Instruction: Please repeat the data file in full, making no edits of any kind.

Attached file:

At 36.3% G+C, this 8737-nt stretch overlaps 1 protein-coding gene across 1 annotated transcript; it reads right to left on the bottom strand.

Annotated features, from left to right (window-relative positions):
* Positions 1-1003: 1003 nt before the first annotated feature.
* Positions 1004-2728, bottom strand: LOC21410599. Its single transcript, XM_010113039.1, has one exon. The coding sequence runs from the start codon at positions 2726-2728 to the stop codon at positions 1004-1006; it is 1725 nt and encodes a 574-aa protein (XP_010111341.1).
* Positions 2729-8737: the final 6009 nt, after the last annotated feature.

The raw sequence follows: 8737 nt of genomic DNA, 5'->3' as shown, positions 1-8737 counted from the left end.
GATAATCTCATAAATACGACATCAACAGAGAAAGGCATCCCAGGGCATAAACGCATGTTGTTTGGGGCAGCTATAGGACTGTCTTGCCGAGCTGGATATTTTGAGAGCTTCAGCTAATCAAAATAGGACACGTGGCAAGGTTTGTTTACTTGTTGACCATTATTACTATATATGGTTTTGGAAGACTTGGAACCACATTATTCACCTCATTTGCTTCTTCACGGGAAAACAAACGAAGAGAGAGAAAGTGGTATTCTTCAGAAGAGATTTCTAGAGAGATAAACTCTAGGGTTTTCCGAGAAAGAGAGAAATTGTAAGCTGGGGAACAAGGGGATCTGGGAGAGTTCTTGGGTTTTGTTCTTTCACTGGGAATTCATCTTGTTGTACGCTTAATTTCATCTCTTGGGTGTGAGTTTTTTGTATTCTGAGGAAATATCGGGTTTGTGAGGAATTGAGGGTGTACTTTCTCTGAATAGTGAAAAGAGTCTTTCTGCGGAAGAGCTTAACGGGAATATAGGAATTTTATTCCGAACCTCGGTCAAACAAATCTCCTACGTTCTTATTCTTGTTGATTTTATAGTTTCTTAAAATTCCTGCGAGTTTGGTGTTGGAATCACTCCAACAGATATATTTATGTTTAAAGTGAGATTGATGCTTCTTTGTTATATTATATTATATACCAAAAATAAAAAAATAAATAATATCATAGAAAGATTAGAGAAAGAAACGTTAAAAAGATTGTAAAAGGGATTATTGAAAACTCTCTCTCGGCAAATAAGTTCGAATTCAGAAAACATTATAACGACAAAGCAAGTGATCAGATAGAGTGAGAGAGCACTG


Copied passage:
At 36.3% G+C, this 8737-nt stretch overlaps 1 protein-coding gene across 1 annotated transcript; it reads right to left on the bottom strand.

Annotated features, from left to right (window-relative positions):
* Positions 1-1003: 1003 nt before the first annotated feature.
* Positions 1004-2728, bottom strand: LOC21410599. Its single transcript, XM_010113039.1, has one exon. The coding sequence runs from the start codon at positions 2726-2728 to the stop codon at positions 1004-1006; it is 1725 nt and encodes a 574-aa protein (XP_010111341.1).
* Positions 2729-8737: the final 6009 nt, after the last annotated feature.

The raw sequence follows: 8737 nt of genomic DNA, 5'->3' as shown, positions 1-8737 counted from the left end.
GATAATCTCATAAATACGACATCAACAGAGAAAGGCATCCCAGGGCATAAACGCATGTTGTTTGGGGCAGCTATAGGACTGTCTTGCCGAGCTGGATATTTTGAGAGCTTCAGCTAATCAAAATAGGACACGTGGCAAGGTTTGTTTACTTGTTGACCATTATTACTATATATGGTTTTGGAAGACTTGGAACCACATTATTCACCTCATTTGCTTCTTCACGGGAAAACAAACGAAGAGAGAGAAAGTGGTATTCTTCAGAAGAGATTTCTAGAGAGATAAACTCTAGGGTTTTCCGAGAAAGAGAGAAATTGTAAGCTGGGGAACAAGGGGATCTGGGAGAGTTCTTGGGTTTTGTTCTTTCACTGGGAATTCATCTTGTTGTACGCTTAATTTCATCTCTTGGGTGTGAGTTTTTTGTATTCTGAGGAAATATCGGGTTTGTGAGGAATTGAGGGTGTACTTTCTCTGAATAGTGAAAAGAGTCTTTCTGCGGAAGAGCTTAACGGGAATATAGGAATTTTATTCCGAACCTCGGTCAAACAAATCTCCTACGTTCTTATTCTTGTTGATTTTATAGTTTCTTAAAATTCCTGCGAGTTTGGTGTTGGAATCACTCCAACAGATATATTTATGTTTAAAGTGAGATTGATGCTTCTTTGTTATATTATATTATATACCAAAAATAAAAAAATAAATAATATCATAGAAAGATTAGAGAAAGAAACGTTAAAAAGATTGTAAAAGGGATTATTGAAAACTCTCTCTCGGCAAATAAGTTCGAATTCAGAAAACATTATAACGACAAAGCAAGTGATCAGATAGAGTGAGAGAGCACTG